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Does malloc() reuse addresses?

Hi all,

my question is:

if i allocate some memory with malloc() and later free it (using
free()), is there a possibility that a consequent malloc() will
allocate memort at the same starting address and will return the same
pointer as the previous malloc(). I would like to have confirmation on
whether this is practically a concern when pointers are used to
uniquely identify data structure instances - like in this example:

int isInstanceValid (myStrict* inst)
{
int i;
for (i=0; i<instCount; ++i)
if (instances[i] == inst)
return 1;

return 0;
}

In this example, if an instance is freed, and a pointer to it becomes
non-valid, and later a new structure is allocated in the list, the
function will return that the pointer is valid, although it is actually
not the instance that was originally referred.

Jul 14 '06
48 5864
avasilev wrote:
Hi all,

my question is:

if i allocate some memory with malloc() and later free it (using
free()), is there a possibility that a consequent malloc() will
allocate memort at the same starting address and will return the same
pointer as the previous malloc(). I would like to have confirmation on
whether this is practically a concern when pointers are used to
uniquely identify data structure instances - like in this example:

int isInstanceValid (myStrict* inst)
{
int i;
for (i=0; i<instCount; ++i)
if (instances[i] == inst)
return 1;

return 0;
}

In this example, if an instance is freed, and a pointer to it becomes
non-valid, and later a new structure is allocated in the list, the
function will return that the pointer is valid, although it is actually
not the instance that was originally referred.
Aside from everything else that's already been said: don't do this.

There is no way to detect whether a pointer is valid (in any sense of the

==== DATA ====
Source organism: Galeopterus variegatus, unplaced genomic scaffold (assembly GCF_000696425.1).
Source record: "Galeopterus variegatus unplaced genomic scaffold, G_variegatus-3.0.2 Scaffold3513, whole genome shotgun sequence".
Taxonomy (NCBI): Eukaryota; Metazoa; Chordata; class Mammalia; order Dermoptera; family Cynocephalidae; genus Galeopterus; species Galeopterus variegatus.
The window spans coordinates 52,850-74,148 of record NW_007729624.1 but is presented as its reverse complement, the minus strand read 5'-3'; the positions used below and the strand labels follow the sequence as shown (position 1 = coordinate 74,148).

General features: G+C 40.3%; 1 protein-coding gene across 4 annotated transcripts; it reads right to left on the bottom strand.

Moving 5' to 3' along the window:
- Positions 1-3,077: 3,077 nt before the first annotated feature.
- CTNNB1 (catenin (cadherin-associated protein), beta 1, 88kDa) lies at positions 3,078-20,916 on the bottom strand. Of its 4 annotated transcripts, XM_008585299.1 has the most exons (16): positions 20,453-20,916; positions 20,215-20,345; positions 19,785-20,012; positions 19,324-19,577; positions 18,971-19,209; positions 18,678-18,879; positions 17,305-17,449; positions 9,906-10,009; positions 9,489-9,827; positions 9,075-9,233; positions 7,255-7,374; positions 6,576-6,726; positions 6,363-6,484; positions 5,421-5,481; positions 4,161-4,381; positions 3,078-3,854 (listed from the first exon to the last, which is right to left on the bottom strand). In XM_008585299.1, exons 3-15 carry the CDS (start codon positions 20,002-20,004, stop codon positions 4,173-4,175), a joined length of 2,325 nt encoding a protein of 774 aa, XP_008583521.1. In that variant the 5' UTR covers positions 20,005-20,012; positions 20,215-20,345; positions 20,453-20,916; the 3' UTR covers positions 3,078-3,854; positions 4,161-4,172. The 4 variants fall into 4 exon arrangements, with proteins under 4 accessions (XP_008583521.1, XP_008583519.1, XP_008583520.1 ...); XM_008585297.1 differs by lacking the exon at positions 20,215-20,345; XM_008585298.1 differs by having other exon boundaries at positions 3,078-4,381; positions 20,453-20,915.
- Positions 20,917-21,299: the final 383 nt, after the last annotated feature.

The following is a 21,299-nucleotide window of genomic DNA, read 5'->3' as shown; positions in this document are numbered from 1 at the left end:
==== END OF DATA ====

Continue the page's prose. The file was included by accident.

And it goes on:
word) in portable C, and in most cases it's not feasible to do it in
unportable C either.

If you concerned about not deallocating things before their time is up, use
a garbage collector, like http://www.hpl.hp.com/personal/Hans_Boehm/gc/.

If you're concerned about sloppy programmers (possibly including yourself as
a culprit), then audit your code more closely, using tools like valgrind
(http://valgrind.org/) and Electric Fence
(http://perens.com/FreeSoftware/ElectricFence/).

If you want a unique identifier for an object, come up with one yourself,
and don't make it depend (exclusively) on its address. This is what the
concept of a handle is all about, although handles are subject to mistakes
like these too. You may be able to devise a handle allocation scheme that
will maximimze the time before reuse and hence increase the chance of
detecting an invalid handle.

The best even most external tools can do is increase the likelihood of
detecting an allocation bug. They cannot convince you there aren't any.

S.
Jul 14 '06 #21

Dann Corbit wrote:
"Kenneth Brody" <ke******@spamc op.netwrote in message
news:44******** *******@spamcop .net...
avasilev wrote:
[...]
Ok I will clarify this a bit, sice some people did not get it properly.
I have a list of instance pointers. Every allocated instance is added